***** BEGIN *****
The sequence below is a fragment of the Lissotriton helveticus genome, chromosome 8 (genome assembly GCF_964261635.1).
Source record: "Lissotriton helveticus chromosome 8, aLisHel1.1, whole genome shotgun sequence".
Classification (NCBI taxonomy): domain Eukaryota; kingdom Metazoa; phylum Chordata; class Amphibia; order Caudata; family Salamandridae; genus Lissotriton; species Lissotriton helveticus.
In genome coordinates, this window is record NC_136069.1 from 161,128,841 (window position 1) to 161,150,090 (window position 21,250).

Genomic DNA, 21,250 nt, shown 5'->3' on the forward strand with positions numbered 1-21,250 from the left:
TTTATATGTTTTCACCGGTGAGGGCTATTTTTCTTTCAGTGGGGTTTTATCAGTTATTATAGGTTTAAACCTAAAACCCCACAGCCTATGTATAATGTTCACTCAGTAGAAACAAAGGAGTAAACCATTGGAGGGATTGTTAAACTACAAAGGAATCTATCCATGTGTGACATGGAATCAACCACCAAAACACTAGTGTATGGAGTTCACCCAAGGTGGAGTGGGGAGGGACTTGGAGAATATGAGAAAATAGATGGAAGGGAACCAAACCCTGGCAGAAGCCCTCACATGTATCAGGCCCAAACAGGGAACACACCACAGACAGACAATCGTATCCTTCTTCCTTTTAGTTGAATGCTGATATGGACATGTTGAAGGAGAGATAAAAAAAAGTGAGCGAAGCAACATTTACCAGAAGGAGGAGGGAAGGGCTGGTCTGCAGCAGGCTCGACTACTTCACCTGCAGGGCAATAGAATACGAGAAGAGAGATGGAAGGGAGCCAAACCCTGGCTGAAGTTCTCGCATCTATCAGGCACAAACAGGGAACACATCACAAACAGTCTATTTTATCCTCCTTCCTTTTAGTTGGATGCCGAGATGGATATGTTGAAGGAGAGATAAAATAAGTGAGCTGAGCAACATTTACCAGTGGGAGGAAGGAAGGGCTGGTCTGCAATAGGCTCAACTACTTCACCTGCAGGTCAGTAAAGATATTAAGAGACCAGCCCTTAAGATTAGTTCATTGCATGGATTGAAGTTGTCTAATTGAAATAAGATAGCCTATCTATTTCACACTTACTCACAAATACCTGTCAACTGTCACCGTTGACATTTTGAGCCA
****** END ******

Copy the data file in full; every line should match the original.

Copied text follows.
The sequence below is a fragment of the Lissotriton helveticus genome, chromosome 8 (genome assembly GCF_964261635.1).
Source record: "Lissotriton helveticus chromosome 8, aLisHel1.1, whole genome shotgun sequence".
Classification (NCBI taxonomy): domain Eukaryota; kingdom Metazoa; phylum Chordata; class Amphibia; order Caudata; family Salamandridae; genus Lissotriton; species Lissotriton helveticus.
In genome coordinates, this window is record NC_136069.1 from 161,128,841 (window position 1) to 161,150,090 (window position 21,250).

Genomic DNA, 21,250 nt, shown 5'->3' on the forward strand with positions numbered 1-21,250 from the left:
TTTATATGTTTTCACCGGTGAGGGCTATTTTTCTTTCAGTGGGGTTTTATCAGTTATTATAGGTTTAAACCTAAAACCCCACAGCCTATGTATAATGTTCACTCAGTAGAAACAAAGGAGTAAACCATTGGAGGGATTGTTAAACTACAAAGGAATCTATCCATGTGTGACATGGAATCAACCACCAAAACACTAGTGTATGGAGTTCACCCAAGGTGGAGTGGGGAGGGACTTGGAGAATATGAGAAAATAGATGGAAGGGAACCAAACCCTGGCAGAAGCCCTCACATGTATCAGGCCCAAACAGGGAACACACCACAGACAGACAATCGTATCCTTCTTCCTTTTAGTTGAATGCTGATATGGACATGTTGAAGGAGAGATAAAAAAAAGTGAGCGAAGCAACATTTACCAGAAGGAGGAGGGAAGGGCTGGTCTGCAGCAGGCTCGACTACTTCACCTGCAGGGCAATAGAATACGAGAAGAGAGATGGAAGGGAGCCAAACCCTGGCTGAAGTTCTCGCATCTATCAGGCACAAACAGGGAACACATCACAAACAGTCTATTTTATCCTCCTTCCTTTTAGTTGGATGCCGAGATGGATATGTTGAAGGAGAGATAAAATAAGTGAGCTGAGCAACATTTACCAGTGGGAGGAAGGAAGGGCTGGTCTGCAATAGGCTCAACTACTTCACCTGCAGGTCAGTAAAGATATTAAGAGACCAGCCCTTAAGATTAGTTCATTGCATGGATTGAAGTTGTCTAATTGAAATAAGATAGCCTATCTATTTCACACTTACTCACAAATACCTGTCAACTGTCACCGTTGACATTTTGAGCCA